It was difficult to get into this book for the first few chapters. The story properly begins in Chapter IV, where Mrs. Dean begins her tale of the doomed love between the inhabitants of Thrushcross Grange and Wuthering Heights. Prior to that, Mr. Lockwood's introduction to Heathcliff and his associates seems like a prologue, and a poor one at that.
I persevered, however, and my opinion of Wuthering Heights steadily increased from two stars to four. Inevitably, Wuthering Heights is compared to Jane Eyre, so I'll get that over with now: Wuthering Heights is a superior story, but Jane Eyre has deeper themes. This may seem like a cursory comparison, but I think it's accurate. The further into Wuthering Heights I went, the more I was impressed by Emily Brontë's grasp of plot and narrative. After growing accustomed to her dialect and style, I started turning pages relatively quickly, and I became engrossed in the plot.
The characters, on the other hand, aren't as well developed as those in Jane Eyre. They are mostly static and larger-than-life, although that often makes them all the more enjoyable. Heathcliff is perhaps one of the best antagonists in the history of English literature: simply immoral, eager to inflict retribution for any slight, real or imagined. I was very shocked when Heathcliff called his wife a "slut," once in the hearing of his twelve-year-old son! I tried to feel sorry for his son; it wasn't young Linton's fault that Heathcliff raised him in such a way, but I couldn't. He was just too cruel to Catherine, particularly after forcing her to marry him, and I could not forgive him for that. Nor could I forgive Hareton Earnshaw, which made the ending unpalatable for me.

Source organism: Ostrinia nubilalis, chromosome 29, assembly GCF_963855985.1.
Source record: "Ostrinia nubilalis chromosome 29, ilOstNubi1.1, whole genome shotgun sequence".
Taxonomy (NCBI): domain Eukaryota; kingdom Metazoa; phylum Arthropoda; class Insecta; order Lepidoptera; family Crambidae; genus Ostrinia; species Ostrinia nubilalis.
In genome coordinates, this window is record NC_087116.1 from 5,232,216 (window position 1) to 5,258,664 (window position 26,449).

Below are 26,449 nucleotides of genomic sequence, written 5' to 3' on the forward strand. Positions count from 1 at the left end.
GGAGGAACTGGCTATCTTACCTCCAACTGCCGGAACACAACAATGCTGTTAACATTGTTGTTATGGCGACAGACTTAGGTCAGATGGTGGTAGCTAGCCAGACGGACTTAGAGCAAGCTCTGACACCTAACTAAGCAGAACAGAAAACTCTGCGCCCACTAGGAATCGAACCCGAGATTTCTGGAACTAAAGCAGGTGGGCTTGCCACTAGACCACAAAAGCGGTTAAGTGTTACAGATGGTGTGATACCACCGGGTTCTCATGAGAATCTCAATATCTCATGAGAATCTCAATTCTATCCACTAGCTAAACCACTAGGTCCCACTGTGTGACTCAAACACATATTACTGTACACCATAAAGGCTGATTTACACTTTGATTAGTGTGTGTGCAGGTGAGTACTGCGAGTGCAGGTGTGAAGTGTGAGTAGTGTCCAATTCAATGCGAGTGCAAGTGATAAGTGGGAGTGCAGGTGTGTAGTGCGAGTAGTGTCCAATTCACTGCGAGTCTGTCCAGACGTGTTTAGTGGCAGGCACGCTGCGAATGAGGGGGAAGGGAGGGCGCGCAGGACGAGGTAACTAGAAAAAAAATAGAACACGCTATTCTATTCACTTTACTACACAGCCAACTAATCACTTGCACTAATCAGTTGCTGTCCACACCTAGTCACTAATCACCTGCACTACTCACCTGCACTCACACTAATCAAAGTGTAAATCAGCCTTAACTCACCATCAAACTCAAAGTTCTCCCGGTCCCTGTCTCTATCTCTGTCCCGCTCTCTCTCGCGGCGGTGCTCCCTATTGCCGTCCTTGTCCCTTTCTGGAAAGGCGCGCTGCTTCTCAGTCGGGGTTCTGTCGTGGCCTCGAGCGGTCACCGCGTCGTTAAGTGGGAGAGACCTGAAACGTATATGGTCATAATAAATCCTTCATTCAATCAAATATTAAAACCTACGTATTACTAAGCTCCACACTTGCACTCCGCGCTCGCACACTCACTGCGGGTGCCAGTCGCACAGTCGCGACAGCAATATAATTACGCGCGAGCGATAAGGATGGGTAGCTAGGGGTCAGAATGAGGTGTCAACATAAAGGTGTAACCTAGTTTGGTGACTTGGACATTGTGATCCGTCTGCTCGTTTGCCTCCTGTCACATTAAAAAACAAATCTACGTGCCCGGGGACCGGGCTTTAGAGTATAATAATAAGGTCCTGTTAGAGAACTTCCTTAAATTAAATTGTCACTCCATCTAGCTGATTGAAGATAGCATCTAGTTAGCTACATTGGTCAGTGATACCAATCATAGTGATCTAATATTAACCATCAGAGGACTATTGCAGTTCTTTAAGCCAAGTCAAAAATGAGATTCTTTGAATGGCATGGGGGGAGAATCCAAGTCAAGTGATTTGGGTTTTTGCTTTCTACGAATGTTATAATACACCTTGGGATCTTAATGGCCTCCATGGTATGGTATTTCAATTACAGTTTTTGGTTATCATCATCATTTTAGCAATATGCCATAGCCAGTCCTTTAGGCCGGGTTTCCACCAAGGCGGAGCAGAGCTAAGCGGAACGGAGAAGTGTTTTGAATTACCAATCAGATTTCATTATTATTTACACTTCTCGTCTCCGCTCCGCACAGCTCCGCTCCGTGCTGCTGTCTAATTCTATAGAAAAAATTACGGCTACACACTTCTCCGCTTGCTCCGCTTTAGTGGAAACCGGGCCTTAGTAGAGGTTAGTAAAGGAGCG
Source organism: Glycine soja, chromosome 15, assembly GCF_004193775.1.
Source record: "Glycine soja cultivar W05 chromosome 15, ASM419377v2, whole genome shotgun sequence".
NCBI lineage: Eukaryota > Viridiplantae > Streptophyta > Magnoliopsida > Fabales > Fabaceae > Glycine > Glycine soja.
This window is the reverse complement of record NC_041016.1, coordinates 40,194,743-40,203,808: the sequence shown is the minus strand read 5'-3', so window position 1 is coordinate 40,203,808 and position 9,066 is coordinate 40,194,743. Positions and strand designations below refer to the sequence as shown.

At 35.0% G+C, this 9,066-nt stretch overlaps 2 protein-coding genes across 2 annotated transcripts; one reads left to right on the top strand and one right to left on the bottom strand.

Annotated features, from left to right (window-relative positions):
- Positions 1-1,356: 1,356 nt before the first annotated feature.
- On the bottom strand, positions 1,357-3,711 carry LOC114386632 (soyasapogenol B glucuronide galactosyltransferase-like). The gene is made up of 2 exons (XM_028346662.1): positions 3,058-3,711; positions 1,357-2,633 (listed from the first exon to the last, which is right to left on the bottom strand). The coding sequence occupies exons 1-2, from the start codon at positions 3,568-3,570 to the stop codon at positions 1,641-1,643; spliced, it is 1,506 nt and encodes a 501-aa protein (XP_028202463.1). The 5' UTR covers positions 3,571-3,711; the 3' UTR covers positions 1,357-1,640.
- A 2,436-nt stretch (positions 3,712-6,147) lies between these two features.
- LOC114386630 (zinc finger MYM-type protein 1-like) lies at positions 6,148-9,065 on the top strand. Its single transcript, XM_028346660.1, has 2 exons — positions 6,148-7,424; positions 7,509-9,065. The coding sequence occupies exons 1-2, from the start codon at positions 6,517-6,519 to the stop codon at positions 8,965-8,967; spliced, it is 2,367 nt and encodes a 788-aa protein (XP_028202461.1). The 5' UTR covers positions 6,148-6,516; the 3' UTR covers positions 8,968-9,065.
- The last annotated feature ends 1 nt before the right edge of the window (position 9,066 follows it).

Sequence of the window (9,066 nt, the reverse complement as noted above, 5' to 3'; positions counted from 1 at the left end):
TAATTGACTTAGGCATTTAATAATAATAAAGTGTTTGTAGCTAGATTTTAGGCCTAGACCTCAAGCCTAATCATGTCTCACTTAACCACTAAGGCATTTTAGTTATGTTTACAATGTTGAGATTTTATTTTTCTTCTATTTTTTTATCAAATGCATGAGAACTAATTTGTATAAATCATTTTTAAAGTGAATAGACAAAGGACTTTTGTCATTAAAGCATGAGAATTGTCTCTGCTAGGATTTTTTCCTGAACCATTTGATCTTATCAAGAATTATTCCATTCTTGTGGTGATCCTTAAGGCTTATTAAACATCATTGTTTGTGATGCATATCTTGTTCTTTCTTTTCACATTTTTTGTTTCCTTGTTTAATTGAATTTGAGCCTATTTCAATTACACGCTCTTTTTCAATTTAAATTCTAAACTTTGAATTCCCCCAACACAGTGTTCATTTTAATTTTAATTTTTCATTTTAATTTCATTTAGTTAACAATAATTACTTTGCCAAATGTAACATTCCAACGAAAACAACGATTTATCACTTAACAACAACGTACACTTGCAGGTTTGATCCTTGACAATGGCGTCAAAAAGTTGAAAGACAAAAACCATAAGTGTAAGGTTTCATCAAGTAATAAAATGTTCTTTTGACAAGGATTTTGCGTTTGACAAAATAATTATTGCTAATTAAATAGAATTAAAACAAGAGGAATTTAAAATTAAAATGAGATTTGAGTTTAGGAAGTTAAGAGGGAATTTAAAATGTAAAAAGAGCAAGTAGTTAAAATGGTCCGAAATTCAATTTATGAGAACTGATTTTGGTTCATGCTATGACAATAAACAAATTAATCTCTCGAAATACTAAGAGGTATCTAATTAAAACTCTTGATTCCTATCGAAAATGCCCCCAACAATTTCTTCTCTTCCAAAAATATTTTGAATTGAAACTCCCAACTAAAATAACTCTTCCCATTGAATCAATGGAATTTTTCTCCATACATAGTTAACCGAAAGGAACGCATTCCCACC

What I found the most interesting about the characters, however, is how remarkably self-absorbed each one is. Aside from the narrators, every character without exception is an egotist. I wonder if that was a deliberate choice on Brontë's part in order to support the narrative's moral, if it was a result of the unreliable, judgemental narrator, or if it was due to Brontë's reclusive lifestyle. In any event, Mrs. Dean and Mr. Lockwood soon emerge as the two sanest characters in the book--this is no doubt Brontë's intention, as our trust in them must be explicit if we are to believe the story-within-a-story that follows.
I also wonder why Brontë chose to have such a structure instead of making Mrs. Dean the primary narrator. Perhaps because a book narrated by a housekeeper would risk earning less acceptance than one told by a "respectable" male member of society? Lockwood is a relatively undeveloped character, so I found it hard to get attached to him--indeed, any break from Dean's narrative was unwelcome. I was much more interested in the machinations of Heathcliff and the selfish protests of Catherine Linton.
Not sure why this book is still marketed as a "great romance." It's certainly a romance, and was probably more of a romance back in its day than in the present. However, the two-dimensionality of the characters makes any true romance hollow. The characters' humanity is only made apparent in the cruelty of their actions, so the best part of Wuthering Heights is its villain, through whom Brontë depicts a careful, decades-long campaign of "humanity" in the form of cruelty. Wuthering Heights is a tale of dark passions that can only be a product of the Byron school of romantic literature.